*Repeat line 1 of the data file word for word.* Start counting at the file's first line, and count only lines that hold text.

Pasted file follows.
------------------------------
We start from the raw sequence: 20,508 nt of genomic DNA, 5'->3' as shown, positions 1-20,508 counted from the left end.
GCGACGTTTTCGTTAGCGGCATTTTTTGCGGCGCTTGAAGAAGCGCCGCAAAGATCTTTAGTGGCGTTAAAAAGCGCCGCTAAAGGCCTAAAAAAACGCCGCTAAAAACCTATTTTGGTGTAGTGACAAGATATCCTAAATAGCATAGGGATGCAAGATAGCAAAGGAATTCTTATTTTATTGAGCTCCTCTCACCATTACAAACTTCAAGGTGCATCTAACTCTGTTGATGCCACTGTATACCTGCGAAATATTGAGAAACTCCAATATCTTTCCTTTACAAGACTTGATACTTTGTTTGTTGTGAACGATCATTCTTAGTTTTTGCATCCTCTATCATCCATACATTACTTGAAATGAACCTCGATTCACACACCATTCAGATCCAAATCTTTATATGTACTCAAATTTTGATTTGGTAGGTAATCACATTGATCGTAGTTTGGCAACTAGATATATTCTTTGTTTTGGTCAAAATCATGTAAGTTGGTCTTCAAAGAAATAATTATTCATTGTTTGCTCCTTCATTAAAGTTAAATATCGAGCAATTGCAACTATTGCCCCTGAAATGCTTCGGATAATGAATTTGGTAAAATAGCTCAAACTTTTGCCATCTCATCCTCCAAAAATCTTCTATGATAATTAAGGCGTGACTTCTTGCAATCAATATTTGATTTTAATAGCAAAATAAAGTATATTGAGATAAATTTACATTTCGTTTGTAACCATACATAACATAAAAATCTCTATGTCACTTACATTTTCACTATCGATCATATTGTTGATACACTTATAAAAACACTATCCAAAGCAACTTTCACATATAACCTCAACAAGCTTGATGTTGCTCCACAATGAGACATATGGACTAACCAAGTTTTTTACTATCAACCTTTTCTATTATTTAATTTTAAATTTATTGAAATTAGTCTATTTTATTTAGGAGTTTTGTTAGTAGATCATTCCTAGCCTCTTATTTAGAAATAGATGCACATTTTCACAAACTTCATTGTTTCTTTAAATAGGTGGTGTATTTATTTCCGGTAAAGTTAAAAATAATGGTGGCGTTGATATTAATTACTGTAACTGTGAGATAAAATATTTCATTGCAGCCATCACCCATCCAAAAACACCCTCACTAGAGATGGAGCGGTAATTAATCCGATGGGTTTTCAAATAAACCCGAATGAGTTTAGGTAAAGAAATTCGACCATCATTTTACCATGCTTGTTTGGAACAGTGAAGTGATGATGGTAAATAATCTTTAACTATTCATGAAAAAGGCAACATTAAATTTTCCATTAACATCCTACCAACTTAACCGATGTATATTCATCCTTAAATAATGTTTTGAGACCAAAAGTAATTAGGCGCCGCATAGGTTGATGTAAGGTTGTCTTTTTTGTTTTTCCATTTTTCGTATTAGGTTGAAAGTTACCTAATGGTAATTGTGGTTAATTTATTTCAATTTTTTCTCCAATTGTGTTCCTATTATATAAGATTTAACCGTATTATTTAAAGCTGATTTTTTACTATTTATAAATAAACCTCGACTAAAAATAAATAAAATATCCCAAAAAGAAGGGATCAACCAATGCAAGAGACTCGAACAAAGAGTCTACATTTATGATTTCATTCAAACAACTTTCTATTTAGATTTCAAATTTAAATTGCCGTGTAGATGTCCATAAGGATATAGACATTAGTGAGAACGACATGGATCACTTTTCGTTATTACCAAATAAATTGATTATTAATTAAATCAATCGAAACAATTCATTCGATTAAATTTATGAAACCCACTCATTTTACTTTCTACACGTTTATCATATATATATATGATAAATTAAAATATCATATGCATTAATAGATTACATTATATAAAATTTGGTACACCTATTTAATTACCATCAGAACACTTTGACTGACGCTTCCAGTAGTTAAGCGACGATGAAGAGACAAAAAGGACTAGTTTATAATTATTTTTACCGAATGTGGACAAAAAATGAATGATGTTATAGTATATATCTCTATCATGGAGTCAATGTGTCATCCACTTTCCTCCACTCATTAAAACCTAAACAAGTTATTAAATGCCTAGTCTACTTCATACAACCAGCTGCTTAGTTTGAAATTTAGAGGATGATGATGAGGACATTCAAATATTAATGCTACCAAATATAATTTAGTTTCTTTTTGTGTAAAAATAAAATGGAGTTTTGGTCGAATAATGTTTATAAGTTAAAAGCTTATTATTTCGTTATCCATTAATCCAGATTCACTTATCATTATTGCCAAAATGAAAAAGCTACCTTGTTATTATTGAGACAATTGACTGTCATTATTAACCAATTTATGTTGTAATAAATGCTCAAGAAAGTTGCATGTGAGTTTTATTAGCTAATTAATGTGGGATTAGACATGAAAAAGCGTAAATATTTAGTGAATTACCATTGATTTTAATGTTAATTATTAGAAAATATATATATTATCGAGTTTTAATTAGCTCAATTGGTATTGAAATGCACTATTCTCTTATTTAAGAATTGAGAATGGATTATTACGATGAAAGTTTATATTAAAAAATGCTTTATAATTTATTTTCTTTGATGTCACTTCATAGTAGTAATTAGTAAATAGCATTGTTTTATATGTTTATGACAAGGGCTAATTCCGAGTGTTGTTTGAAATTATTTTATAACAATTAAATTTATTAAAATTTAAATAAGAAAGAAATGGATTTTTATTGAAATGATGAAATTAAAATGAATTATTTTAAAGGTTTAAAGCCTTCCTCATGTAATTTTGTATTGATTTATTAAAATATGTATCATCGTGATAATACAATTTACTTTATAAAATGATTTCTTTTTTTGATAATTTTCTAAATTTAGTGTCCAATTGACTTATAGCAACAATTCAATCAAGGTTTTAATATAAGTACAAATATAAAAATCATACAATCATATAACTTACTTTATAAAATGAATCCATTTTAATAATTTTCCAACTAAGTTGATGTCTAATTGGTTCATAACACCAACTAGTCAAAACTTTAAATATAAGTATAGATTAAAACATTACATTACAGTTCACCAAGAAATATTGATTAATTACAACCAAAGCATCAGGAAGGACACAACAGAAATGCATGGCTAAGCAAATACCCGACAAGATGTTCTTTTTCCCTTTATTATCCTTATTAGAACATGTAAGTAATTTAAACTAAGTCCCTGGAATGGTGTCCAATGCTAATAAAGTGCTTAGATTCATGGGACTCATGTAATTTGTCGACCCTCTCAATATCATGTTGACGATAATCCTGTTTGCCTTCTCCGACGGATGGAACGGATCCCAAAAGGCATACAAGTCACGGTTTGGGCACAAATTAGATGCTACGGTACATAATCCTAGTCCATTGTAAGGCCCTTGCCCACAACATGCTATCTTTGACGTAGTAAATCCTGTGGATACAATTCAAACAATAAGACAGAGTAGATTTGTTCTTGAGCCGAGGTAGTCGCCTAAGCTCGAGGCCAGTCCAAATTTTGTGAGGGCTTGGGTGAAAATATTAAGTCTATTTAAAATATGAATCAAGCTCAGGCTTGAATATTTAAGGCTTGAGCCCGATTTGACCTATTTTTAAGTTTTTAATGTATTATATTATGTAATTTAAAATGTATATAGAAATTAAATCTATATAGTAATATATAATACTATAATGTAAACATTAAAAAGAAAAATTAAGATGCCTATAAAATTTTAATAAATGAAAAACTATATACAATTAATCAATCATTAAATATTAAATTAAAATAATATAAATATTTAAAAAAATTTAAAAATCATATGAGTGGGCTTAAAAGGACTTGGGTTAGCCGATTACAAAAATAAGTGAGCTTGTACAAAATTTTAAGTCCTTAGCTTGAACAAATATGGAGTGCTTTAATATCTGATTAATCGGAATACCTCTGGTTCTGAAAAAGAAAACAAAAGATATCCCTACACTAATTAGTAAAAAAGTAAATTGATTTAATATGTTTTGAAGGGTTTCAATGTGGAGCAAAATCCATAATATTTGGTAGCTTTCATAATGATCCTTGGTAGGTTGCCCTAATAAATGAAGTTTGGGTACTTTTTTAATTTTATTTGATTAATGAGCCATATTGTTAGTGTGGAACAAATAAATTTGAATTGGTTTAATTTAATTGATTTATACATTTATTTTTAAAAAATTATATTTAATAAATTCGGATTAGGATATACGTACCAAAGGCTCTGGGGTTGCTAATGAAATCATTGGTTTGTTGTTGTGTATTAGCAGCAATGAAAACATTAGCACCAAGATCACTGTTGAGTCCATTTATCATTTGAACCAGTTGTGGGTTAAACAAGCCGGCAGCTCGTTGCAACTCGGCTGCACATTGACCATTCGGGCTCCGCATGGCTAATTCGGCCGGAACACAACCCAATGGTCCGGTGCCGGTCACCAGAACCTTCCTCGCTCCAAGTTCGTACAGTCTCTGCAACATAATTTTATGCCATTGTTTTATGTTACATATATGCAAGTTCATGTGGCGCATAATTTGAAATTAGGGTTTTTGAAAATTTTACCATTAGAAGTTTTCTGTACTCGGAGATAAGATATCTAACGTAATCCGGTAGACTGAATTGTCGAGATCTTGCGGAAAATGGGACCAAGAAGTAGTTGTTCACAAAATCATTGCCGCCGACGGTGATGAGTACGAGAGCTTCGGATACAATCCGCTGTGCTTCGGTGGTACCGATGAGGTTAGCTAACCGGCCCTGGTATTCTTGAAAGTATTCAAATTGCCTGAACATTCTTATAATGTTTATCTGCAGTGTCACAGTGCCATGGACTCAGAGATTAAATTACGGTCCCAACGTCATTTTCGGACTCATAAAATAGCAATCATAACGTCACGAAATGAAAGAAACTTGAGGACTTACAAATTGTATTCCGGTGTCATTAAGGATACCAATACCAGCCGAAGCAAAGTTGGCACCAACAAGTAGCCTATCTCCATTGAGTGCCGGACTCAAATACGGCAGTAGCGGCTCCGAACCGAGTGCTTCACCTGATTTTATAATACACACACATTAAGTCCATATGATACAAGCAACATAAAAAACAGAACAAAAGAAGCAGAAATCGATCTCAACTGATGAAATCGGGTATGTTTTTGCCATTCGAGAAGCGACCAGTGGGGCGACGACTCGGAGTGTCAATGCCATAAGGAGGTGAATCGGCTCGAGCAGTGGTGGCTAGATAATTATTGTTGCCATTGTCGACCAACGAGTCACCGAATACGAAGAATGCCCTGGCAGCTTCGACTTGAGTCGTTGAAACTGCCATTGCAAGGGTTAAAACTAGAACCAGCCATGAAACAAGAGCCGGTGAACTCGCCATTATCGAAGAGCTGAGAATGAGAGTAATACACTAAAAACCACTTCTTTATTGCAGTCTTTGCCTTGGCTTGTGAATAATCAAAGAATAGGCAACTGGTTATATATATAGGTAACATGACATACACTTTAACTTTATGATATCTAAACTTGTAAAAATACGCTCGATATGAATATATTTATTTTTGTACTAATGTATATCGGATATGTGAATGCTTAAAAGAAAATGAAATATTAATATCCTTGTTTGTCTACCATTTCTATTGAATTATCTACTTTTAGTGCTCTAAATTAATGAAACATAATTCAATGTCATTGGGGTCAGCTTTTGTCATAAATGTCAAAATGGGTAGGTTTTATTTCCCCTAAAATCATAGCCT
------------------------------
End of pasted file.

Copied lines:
We start from the raw sequence: 20,508 nt of genomic DNA, 5'->3' as shown, positions 1-20,508 counted from the left end.